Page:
Ethan was just 15 years old when he began to fall into a deep depression.
Hobbies that he once enjoyed, including collecting vinyl records and VHS tapes, no longer held any interest. He withdrew from social and extracurricular activities at school. And less than two years later, he considered dying by suicide.
At ten years old, his parents began going through a divorce. He was mature for his age, and one of his parents began talking to Ethan about the couple’s problems.
“I heard all about their financial issues, their marital problems, and things that had happened in the past,” Ethan recalled. “I wanted to fix their problems and, when I realized I couldn’t, I began to neglect my own progress. I stopped talking to people and began to withdraw.”
The depression progressed, but Ethan said he tried to put on a mask for his friends and his family. He often decided to wear a Mario costume that he had purchased to school because of the reaction he would get from his classmates.
“It would get emotion out of people. A lot of my classmates thought it was weird and funny,” he said. “For me, it was about seeing people’s enjoyment, and knowing that I had received a reaction. It showed me that I had some kind of importance.”
Around the same time, a rival high school was experiencing a significant increase in suicide among its students. More than a dozen students had died by suicide in less than a year. That’s when Ethan’s school brought in the Say Something program and the Say Something Anonymous Reporting System (SS-ARS).
The system enables students to anonymously report an issue 24/7/365 through an app, hotline, or website when they see a classmate who is at risk of harming themselves or others.
Ethan still doesn’t know who submitted an anonymous tip to report that he’d been showing signs of depression. But he credits that call with saving his life.
“If they didn’t get that call, I think it would have been inevitable,” he said, “I wouldn’t have made it.”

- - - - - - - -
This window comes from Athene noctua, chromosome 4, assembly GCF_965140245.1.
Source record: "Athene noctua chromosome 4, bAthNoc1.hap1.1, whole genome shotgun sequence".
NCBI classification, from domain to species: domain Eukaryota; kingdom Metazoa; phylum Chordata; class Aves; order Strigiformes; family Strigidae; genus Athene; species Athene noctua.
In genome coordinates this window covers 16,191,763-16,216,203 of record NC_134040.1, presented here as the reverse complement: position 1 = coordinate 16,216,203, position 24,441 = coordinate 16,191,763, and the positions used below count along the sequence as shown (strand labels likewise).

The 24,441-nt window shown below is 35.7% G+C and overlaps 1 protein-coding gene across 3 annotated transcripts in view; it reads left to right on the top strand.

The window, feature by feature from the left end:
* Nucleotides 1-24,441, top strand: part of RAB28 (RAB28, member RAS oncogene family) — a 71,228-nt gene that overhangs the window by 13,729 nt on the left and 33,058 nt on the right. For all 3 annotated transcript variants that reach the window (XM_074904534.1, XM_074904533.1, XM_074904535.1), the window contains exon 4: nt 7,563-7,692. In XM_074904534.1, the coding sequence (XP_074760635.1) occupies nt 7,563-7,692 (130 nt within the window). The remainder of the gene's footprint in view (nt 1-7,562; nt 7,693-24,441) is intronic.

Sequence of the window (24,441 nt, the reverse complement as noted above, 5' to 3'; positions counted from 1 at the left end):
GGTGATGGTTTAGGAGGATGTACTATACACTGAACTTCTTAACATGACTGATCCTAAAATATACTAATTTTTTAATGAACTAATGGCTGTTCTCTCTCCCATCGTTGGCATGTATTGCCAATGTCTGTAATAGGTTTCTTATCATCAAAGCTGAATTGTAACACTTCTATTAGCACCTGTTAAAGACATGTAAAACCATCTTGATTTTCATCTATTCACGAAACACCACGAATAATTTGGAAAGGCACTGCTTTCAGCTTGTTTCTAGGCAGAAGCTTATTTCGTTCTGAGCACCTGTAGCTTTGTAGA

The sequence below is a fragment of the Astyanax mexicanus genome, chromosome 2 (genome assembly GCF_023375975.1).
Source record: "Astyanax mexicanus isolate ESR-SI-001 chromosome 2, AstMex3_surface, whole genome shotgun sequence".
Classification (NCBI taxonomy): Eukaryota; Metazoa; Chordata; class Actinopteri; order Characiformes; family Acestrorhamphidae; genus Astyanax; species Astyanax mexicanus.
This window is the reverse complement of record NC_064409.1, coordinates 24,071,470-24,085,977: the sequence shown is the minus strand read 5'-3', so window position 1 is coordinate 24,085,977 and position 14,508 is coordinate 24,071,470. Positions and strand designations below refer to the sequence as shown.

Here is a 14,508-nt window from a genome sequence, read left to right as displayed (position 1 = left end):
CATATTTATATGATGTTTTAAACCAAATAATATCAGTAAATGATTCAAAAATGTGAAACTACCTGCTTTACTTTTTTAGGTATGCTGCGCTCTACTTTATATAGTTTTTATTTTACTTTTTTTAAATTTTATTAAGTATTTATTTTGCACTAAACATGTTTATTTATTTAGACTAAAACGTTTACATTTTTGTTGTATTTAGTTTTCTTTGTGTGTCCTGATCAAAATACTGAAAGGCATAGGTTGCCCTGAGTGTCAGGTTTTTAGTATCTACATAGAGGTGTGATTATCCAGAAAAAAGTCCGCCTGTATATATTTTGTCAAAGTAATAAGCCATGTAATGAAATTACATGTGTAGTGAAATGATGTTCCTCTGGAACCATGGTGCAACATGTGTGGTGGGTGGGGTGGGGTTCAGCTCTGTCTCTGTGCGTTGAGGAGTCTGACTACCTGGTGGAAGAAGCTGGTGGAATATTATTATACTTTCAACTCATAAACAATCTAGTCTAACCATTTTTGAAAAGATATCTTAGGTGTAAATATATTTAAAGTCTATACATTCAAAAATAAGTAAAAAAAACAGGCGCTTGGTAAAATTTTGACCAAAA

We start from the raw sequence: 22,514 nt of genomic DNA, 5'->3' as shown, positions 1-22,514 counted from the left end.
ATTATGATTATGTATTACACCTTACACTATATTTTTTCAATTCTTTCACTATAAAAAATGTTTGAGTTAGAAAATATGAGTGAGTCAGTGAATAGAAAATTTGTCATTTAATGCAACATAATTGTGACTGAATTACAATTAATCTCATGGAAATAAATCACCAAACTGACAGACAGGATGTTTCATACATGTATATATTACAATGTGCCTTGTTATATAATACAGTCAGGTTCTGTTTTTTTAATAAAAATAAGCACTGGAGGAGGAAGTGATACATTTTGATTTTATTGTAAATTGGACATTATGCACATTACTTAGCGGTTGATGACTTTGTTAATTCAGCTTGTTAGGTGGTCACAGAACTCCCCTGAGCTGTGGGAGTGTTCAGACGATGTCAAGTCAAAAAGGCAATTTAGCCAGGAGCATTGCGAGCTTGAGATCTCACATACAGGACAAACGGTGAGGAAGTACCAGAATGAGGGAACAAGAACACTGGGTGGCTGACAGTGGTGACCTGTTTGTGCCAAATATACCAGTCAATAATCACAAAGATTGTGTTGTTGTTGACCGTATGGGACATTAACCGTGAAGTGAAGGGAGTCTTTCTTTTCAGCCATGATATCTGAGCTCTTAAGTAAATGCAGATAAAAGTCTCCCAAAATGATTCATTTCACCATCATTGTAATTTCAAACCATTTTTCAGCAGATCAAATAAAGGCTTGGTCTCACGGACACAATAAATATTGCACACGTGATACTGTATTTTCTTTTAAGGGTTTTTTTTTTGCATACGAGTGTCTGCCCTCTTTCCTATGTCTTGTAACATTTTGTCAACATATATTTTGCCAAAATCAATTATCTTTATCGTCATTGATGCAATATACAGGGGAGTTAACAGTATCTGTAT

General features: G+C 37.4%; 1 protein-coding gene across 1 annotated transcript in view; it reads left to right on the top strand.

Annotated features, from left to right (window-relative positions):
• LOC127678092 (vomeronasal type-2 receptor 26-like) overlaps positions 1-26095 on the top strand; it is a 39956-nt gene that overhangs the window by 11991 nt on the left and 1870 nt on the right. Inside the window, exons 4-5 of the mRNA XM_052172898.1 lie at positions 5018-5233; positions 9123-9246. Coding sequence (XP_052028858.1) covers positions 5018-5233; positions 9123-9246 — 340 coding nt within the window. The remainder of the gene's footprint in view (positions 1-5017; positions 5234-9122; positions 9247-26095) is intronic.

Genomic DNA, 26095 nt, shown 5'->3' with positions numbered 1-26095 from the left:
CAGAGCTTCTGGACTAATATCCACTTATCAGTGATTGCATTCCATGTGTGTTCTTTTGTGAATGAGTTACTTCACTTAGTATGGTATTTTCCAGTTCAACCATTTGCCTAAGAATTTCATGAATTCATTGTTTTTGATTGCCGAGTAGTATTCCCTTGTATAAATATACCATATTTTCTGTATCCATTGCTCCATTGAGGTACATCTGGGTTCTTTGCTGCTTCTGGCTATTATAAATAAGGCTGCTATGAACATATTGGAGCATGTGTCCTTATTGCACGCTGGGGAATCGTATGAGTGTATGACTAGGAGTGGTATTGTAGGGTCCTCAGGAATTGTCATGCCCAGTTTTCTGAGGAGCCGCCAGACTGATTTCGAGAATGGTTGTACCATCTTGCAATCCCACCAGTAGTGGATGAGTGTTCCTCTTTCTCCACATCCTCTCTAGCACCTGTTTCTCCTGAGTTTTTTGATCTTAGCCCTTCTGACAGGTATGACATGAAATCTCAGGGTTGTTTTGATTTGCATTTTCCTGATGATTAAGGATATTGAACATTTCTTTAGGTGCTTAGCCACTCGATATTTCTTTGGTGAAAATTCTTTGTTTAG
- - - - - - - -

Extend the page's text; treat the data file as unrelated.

Authorities contacted the parents early that morning, and within hours they were driving him to the region’s children’s medical center. After being released from the hospital a week later, he began the slow road to recovery. For nearly a year, Ethan said he worked with therapists to process the situation and get answers to many of the questions he’d been asking himself.
“I was lucky in that, by the time the pandemic hit, I was already in good shape,” he said. “I was pretty secure in myself. But if this had happened during the pandemic, I don’t know if I’d be alive today.”
Not only did Ethan survive, but he thrived. He ran for student council president against a popular three-year incumbent and won. His platform was improving the mental health resources available to students. He’s also driving now and going to college full-time.
Carrie, Ethan’s mom, said she was shocked to learn just how deep her son’s struggles were. She already knew that her son was going through some problems, but wasn’t sure if it was regular teenage angst or something much deeper.
“As parents, we don’t always catch everything, but teenagers are also more likely to open up to their peers than their parents,” she said. “There weren’t any indications that he was suicidal. I’m just so thankful that someone cared enough to make that call. I don’t know what would have happened if they hadn’t.”
After receiving regular therapy and setting up boundaries with relatives about appropriate conversations, she said her son began to improve. Ethan found a sense of purpose and began to stabilize when he started working and won the class president election.
Carrie also credits the Say Something Anonymous Reporting System for helping to save her son’s life.
“I can’t understand why any school wouldn’t want to put this program into place,” she said. “I remember seeing the posters going up around the school. It’s as simple as reaching out if you have concerns about someone. Even if it saves just one life, isn’t it worth it?”